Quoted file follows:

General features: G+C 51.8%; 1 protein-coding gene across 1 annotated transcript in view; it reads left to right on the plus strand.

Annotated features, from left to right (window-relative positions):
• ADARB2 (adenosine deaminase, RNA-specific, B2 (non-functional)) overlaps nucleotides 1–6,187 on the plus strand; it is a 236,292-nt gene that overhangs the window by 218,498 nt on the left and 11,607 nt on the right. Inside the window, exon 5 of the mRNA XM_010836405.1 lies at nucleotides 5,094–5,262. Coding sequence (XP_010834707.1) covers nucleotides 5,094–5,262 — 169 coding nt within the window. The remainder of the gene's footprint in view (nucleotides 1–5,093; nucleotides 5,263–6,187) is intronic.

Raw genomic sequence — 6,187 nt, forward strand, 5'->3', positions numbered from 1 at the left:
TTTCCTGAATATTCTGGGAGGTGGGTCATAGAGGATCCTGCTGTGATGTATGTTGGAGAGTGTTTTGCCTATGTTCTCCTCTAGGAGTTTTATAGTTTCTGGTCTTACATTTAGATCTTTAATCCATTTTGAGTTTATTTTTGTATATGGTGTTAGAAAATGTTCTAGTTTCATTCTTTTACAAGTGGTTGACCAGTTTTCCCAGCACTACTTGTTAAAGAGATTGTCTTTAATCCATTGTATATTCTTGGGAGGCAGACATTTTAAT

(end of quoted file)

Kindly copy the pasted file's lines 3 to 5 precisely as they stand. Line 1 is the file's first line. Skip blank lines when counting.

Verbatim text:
• ADARB2 (adenosine deaminase, RNA-specific, B2 (non-functional)) overlaps nucleotides 1–6,187 on the plus strand; it is a 236,292-nt gene that overhangs the window by 218,498 nt on the left and 11,607 nt on the right. Inside the window, exon 5 of the mRNA XM_010836405.1 lies at nucleotides 5,094–5,262. Coding sequence (XP_010834707.1) covers nucleotides 5,094–5,262 — 169 coding nt within the window. The remainder of the gene's footprint in view (nucleotides 1–5,093; nucleotides 5,263–6,187) is intronic.

Raw genomic sequence — 6,187 nt, forward strand, 5'->3', positions numbered from 1 at the left:
TTTCCTGAATATTCTGGGAGGTGGGTCATAGAGGATCCTGCTGTGATGTATGTTGGAGAGTGTTTTGCCTATGTTCTCCTCTAGGAGTTTTATAGTTTCTGGTCTTACATTTAGATCTTTAATCCATTTTGAGTTTATTTTTGTATATGGTGTTAGAAAATGTTCTAGTTTCATTCTTTTACAAGTGGTTGACCAGTTTTCCCAGCACTACTTGTTAAAGAGATTGTCTTTAATCCATTGTATATTCTTGGGAGGCAGACATTTTAAT